Mobility Matters founder Amy Parker shares her passion for inclusion
Author: Jillian Daley
Posted: March 9, 2020
Mobility Matters founder Amy Parker, Ed.D., explains that the roots of her passion for inclusion are grounded in her family’s love.

Parkers recalls a visit to Mammoth Cave National Park in Kentucky in the 1980s with her parents and three siblings, including her sister Melody, who uses a wheelchair.

The park now has a webpage on its site devoted to accessibility, but at the time, there was only one usable trail for people in wheelchairs, and it was a short path. It didn’t matter. Her family simply went on that little trail together.

“For my parents, it wasn’t even a thought in their mind to go anywhere without Melody,” Parker said. “It was simply, ‘We’re only going to do things where she can go.’”

Parker’s sister and the way her family supported Melody influenced who Parker is today, she said. In turn, Parker’s devotion to inclusion has improved the lives of those around her. She is a PSU assistant professor in the Special Education Department of the College of Education. In 2018, Parker founded Mobility Matters, a summit that shares advances in technology and new approaches for transportation systems that benefit people with disabilities. Slated to return on March 18 at Portland State University, the third-annual Mobility Matters will feature youth leaders and focus on youth themes, although the event continues to be aimed at people of all ages and abilities.

Parker’s Professional Past

Parker is not only the initiator of Mobility Matters, but also the coordinator of the Orientation and Mobility (O&M) program in her department. O&M professionals teach people with visual impairments how to travel safely. Parker said that too often O&M practitioners are responding to the way roads and the surrounding cityscape is designed, retrofitting structures for people with disabilities.

“I wanted Mobility Matters to be a way that O&M practitioners and people with disabilities in the community could help lead the conversation and be a part of the design, take more of a proactive than a reactive approach to constructing the world,” she said.

Her contributions to transportation for people with disabilities haven’t gone unnoticed. In 2018, Parker was awarded an honorary membership to the Portland chapter of Women in Transportation, an accolade she shares with luminaries such as Oregon Gov. Kate Brown.

Parker cemented her reputation as a passionate proponent of inclusion and access for people with disabilities long before, while earning her doctorate at Texas Tech University. She became a member of a transdisciplinary research academy focusing on international partnerships in higher education, literacy, and people with disabilities. Active in Washington D.C. for years, Parker connected with young people with disabilities to ensure their voices were heard at the apex of government.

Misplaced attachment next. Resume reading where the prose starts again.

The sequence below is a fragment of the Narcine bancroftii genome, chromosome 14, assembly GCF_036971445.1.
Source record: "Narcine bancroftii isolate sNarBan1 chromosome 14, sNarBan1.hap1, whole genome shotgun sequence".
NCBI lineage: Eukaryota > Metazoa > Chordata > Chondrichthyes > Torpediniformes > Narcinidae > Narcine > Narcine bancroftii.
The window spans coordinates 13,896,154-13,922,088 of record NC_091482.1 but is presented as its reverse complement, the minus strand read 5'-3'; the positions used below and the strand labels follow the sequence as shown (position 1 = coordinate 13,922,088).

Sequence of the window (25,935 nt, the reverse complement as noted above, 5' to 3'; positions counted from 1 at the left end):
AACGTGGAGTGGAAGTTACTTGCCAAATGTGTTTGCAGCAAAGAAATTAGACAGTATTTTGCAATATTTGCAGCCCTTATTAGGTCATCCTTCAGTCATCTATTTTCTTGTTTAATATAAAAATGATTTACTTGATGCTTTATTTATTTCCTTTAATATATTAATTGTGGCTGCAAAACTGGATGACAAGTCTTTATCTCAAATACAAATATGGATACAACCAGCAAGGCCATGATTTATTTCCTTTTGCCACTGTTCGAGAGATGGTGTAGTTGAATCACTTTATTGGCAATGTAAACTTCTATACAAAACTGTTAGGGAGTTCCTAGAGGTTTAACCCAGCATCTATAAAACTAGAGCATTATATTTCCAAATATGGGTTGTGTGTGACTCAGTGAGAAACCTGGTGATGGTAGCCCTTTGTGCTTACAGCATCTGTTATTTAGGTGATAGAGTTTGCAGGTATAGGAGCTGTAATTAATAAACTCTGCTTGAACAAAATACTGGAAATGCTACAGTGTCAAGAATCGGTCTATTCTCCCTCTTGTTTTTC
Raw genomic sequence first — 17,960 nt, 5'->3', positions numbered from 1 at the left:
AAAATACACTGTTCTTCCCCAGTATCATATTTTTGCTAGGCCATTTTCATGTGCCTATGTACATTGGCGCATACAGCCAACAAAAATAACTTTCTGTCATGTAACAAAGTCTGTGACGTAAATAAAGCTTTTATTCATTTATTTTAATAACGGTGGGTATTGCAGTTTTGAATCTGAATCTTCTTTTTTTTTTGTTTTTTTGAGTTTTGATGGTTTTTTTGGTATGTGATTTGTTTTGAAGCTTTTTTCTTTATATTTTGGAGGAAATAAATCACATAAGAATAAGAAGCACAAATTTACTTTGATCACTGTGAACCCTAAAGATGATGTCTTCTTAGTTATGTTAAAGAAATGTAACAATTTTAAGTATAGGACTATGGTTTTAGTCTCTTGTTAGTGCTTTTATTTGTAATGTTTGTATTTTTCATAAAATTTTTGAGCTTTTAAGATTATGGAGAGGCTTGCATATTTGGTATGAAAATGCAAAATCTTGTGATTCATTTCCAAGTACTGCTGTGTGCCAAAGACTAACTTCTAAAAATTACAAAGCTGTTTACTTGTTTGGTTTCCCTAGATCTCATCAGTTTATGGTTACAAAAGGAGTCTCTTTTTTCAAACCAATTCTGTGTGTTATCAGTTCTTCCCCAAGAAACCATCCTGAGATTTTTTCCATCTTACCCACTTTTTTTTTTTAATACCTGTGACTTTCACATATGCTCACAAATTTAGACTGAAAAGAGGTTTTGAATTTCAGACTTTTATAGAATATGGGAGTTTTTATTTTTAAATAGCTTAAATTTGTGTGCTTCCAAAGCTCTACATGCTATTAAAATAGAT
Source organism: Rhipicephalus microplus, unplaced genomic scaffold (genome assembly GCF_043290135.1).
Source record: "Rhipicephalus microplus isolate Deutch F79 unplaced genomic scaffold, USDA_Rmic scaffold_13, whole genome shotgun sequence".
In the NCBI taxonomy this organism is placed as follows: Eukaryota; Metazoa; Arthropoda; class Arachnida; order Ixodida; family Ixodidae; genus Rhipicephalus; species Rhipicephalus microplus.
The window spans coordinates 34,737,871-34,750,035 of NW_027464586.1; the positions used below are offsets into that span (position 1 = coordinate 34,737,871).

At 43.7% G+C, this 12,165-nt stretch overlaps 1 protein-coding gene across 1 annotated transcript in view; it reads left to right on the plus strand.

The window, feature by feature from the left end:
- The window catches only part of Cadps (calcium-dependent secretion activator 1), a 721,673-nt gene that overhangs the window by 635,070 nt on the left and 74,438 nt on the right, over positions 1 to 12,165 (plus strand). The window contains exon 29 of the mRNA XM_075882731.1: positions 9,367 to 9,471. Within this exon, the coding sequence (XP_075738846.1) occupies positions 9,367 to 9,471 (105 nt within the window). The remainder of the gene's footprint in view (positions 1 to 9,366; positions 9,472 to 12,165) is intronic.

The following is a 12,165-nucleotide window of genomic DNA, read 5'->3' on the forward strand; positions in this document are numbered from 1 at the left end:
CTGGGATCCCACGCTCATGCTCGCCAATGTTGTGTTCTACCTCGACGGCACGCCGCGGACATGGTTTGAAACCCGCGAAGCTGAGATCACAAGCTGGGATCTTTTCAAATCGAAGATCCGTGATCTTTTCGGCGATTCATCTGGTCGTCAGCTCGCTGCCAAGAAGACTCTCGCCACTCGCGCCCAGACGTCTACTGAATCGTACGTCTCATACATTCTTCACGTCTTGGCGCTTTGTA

“I always wanted youth with disabilities to help lead conversations and not just have the conversations be about them,” said Parker, also the president of the Division on Visual Impairment and Deafblindness within the Council for Exceptional Children.

Parker's Supporters

Parker’s efforts to help people with disabilities be heard led to the creation of DeafBlind Citizens in Action (DBCA), and its local members will be speakers at Mobility Matters this month.

One of the people helping with the conference is Sam Phillips, a PSU student worker for O&M and the Visually Impaired Learner (VIL) programs, who is also studying rehabilitation counseling in the COE.

“I think for me personally, what I love about working with Amy is that she has such a passion for what she does,” Phillips said. “She is dedicated to building community and lifting up the voices of other people, and I always feel that I am heard when we have a conversation.”

Becky Morton, the graduate administrative assistant for Mobility Matters, said that Amy's “confidence and expertise” are complemented by the “warmth and positivity she exudes.”

“She has high expectations for her collaborators and students,” Morton said. “Her open-minded approach to teaching encourages students, like myself, to think independently, rather than to simply find the right answer.’ She has an amazing knack for motivating those around her to work hard and do their best. She is truly committed to the field of O&M. She understands the importance of including people who happen to have disabilities themselves in the conversation and process.”

COE Assistant Professor Holly Lawson, Ph.D., who is helping with Mobility Matters planning, said that she is honored to have Parker as a colleague and friend at PSU.

“She is one of the most dedicated and hard-working people I know,” said Lawson, coordinator of the VIL program. “She has a gift for bringing people together and building community partnerships.”

Parker exemplifies the COE value of inclusion. She believes in bringing people with disabilities into the conversation. She knows a close community is united, just as a loving family would never abandon one of its own because of who they are. That’s because members of a family or a community are connected.

“Melody is a huge part of who I am; she really is,” Parker said.

Photo: Top row: On the right is Mobility Matters founder Amy (Tollerson) Parker. Parker is with her siblings (from left to right): top row: John Tollerson; bottom row, Matt Tollerson and Melody Tollerson. They are playing Rook over Christmas at Melody Tollerson's home in Tennessee. Photo by Abby Parker (Amy Parker's daughter)

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Mobility Matters 2020 Event Details

General Admission: $130
Students: $45
Learn more: For details, view this video from last year’s event or enjoy a recent article on the PSU website

Questions? Contact Assistant Professor Amy Parker at If you are having trouble reading the program, please email or access a print version here: